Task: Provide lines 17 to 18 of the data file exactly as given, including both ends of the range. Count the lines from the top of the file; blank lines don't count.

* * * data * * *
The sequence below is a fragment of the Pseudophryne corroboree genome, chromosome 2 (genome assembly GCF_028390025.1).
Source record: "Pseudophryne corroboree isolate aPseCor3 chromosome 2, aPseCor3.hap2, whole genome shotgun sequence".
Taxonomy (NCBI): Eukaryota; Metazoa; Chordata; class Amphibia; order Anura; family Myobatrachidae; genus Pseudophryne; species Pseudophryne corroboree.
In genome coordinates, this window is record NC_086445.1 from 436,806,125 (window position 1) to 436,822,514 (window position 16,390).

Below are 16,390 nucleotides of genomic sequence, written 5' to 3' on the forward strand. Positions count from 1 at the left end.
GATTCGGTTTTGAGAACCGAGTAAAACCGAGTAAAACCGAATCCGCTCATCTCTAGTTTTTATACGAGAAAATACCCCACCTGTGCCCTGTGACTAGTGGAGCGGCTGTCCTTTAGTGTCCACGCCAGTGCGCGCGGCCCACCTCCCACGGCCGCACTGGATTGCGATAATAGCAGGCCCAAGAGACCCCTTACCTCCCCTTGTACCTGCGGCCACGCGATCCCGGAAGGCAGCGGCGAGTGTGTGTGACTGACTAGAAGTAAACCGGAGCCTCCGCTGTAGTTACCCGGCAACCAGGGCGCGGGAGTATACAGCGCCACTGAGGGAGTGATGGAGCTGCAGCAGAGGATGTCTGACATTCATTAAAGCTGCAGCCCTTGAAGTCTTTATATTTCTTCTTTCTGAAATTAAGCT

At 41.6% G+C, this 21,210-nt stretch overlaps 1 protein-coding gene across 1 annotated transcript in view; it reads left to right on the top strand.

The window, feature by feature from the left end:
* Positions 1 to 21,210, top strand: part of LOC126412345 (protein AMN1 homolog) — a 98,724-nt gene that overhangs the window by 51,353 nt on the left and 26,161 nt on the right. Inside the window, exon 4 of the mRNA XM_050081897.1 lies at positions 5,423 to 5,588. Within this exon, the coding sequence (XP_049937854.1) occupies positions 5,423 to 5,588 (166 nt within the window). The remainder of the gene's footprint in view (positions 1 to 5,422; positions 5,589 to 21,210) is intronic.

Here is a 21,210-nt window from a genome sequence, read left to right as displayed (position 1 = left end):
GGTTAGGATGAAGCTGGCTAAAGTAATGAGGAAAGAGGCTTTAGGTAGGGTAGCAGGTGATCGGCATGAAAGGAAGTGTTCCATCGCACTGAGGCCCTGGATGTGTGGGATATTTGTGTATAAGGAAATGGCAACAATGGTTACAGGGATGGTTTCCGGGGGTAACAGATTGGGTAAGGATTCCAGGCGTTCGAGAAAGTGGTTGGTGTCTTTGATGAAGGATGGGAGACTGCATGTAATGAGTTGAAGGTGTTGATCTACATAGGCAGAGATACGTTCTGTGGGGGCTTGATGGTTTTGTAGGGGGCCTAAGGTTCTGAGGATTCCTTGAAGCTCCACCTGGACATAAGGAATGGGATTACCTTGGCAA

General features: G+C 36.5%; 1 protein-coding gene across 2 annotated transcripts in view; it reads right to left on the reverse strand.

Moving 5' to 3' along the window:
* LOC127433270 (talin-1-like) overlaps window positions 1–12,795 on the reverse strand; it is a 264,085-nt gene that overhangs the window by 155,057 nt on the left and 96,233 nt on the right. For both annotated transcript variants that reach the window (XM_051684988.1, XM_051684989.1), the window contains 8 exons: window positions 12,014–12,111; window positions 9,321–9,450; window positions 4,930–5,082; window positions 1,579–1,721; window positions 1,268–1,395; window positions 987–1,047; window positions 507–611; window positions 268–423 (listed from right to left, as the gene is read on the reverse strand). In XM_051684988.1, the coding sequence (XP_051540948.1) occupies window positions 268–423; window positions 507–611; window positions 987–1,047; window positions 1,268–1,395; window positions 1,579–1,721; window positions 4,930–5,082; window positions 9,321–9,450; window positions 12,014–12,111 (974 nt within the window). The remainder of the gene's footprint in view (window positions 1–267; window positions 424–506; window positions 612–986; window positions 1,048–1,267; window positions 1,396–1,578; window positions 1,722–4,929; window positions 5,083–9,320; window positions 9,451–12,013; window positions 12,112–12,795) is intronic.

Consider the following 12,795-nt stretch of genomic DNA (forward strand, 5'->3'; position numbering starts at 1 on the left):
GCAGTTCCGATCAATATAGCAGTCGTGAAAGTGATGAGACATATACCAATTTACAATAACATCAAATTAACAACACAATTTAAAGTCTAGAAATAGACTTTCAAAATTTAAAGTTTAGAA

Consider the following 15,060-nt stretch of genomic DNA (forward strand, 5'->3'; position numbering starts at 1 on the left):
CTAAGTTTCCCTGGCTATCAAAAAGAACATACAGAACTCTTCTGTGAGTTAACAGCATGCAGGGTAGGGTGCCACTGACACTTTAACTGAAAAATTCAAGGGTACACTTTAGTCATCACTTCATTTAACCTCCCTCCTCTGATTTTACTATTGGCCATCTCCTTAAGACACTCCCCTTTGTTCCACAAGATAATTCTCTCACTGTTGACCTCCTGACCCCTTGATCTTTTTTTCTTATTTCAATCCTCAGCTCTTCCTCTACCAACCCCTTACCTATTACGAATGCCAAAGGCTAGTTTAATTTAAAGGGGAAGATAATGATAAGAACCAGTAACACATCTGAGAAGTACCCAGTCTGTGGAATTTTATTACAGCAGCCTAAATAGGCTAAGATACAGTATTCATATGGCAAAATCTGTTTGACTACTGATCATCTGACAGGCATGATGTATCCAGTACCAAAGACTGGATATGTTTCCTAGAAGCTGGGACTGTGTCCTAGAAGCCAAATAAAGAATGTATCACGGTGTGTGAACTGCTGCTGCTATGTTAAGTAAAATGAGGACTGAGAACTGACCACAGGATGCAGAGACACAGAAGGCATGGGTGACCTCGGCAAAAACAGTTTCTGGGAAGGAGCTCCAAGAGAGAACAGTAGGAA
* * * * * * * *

Consider the following 15,060-nt stretch of genomic DNA (forward strand, 5'->3'; position numbering starts at 1 on the left):
CTAAGTTTCCCTGGCTATCAAAAAGAACATACAGAACTCTTCTGTGAGTTAACAGCATGCAGGGTAGGGTGCCACTGACACTTTAACTGAAAAATTCAAGGGTACACTTTAGTCATCACTTCATTTAACCTCCCTCCTCTGATTTTACTATTGGCCATCTCCTTAAGACACTCCCCTTTGTTCCACAAGATAATTCTCTCACTGTTGACCTCCTGACCCCTTGATCTTTTTTTCTTATTTCAATCCTCAGCTCTTCCTCTACCAACCCCTTACCTATTACGAATGCCAAAGGCTAGTTTAATTTAAAGGGGAAGATAATGATAAGAACCAGTAACACATCTGAGAAGTACCCAGTCTGTGGAATTTTATTACAGCAGCCTAAATAGGCTAAGATACAGTATTCATATGGCAAAATCTGTTTGACTACTGATCATCTGACAGGCATGATGTATCCAGTACCAAAGACTGGATATGTTTCCTAGAAGCTGGGACTGTGTCCTAGAAGCCAAATAAAGAATGTATCACGGTGTGTGAACTGCTGCTGCTATGTTAAGTAAAATGAGGACTGAGAACTGACCACAGGATGCAGAGACACAGAAGGCATGGGTGACCTCGGCAAAAACAGTTTCTGGGAAGGAGCTCCAAGAGAGAACAGTAGGAA